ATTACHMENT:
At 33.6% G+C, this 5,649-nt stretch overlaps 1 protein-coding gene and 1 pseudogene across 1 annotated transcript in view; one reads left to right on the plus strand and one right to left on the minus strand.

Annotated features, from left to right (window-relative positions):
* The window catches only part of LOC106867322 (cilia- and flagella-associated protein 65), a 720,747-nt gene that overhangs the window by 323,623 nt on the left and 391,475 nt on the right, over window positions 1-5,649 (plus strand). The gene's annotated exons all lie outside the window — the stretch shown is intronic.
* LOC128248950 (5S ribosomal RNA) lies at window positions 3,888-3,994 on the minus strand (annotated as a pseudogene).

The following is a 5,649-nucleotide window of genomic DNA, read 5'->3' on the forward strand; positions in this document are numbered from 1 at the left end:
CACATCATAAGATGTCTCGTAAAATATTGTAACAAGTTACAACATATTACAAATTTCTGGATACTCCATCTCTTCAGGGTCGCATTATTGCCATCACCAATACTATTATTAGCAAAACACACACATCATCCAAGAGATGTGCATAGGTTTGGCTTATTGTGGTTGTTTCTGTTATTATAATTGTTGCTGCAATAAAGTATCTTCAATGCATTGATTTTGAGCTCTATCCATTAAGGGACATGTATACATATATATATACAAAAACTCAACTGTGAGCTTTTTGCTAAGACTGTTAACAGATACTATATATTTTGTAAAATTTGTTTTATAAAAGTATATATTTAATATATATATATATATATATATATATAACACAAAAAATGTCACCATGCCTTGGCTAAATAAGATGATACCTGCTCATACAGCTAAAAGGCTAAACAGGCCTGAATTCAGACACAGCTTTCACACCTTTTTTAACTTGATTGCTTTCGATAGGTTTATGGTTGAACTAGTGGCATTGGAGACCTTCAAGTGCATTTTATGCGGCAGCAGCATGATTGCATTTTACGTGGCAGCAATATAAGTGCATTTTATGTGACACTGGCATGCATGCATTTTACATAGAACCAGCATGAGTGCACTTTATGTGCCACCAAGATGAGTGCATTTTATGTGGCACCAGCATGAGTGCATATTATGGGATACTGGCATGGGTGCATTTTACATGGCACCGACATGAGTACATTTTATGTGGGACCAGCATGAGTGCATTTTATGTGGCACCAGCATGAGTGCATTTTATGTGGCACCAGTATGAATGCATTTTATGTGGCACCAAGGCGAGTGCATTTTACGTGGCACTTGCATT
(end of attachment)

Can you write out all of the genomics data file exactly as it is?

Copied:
At 33.6% G+C, this 5,649-nt stretch overlaps 1 protein-coding gene and 1 pseudogene across 1 annotated transcript in view; one reads left to right on the plus strand and one right to left on the minus strand.

Annotated features, from left to right (window-relative positions):
* The window catches only part of LOC106867322 (cilia- and flagella-associated protein 65), a 720,747-nt gene that overhangs the window by 323,623 nt on the left and 391,475 nt on the right, over window positions 1-5,649 (plus strand). The gene's annotated exons all lie outside the window — the stretch shown is intronic.
* LOC128248950 (5S ribosomal RNA) lies at window positions 3,888-3,994 on the minus strand (annotated as a pseudogene).

The following is a 5,649-nucleotide window of genomic DNA, read 5'->3' on the forward strand; positions in this document are numbered from 1 at the left end:
CACATCATAAGATGTCTCGTAAAATATTGTAACAAGTTACAACATATTACAAATTTCTGGATACTCCATCTCTTCAGGGTCGCATTATTGCCATCACCAATACTATTATTAGCAAAACACACACATCATCCAAGAGATGTGCATAGGTTTGGCTTATTGTGGTTGTTTCTGTTATTATAATTGTTGCTGCAATAAAGTATCTTCAATGCATTGATTTTGAGCTCTATCCATTAAGGGACATGTATACATATATATATACAAAAACTCAACTGTGAGCTTTTTGCTAAGACTGTTAACAGATACTATATATTTTGTAAAATTTGTTTTATAAAAGTATATATTTAATATATATATATATATATATATATATAACACAAAAAATGTCACCATGCCTTGGCTAAATAAGATGATACCTGCTCATACAGCTAAAAGGCTAAACAGGCCTGAATTCAGACACAGCTTTCACACCTTTTTTAACTTGATTGCTTTCGATAGGTTTATGGTTGAACTAGTGGCATTGGAGACCTTCAAGTGCATTTTATGCGGCAGCAGCATGATTGCATTTTACGTGGCAGCAATATAAGTGCATTTTATGTGACACTGGCATGCATGCATTTTACATAGAACCAGCATGAGTGCACTTTATGTGCCACCAAGATGAGTGCATTTTATGTGGCACCAGCATGAGTGCATATTATGGGATACTGGCATGGGTGCATTTTACATGGCACCGACATGAGTACATTTTATGTGGGACCAGCATGAGTGCATTTTATGTGGCACCAGCATGAGTGCATTTTATGTGGCACCAGTATGAATGCATTTTATGTGGCACCAAGGCGAGTGCATTTTACGTGGCACTTGCATT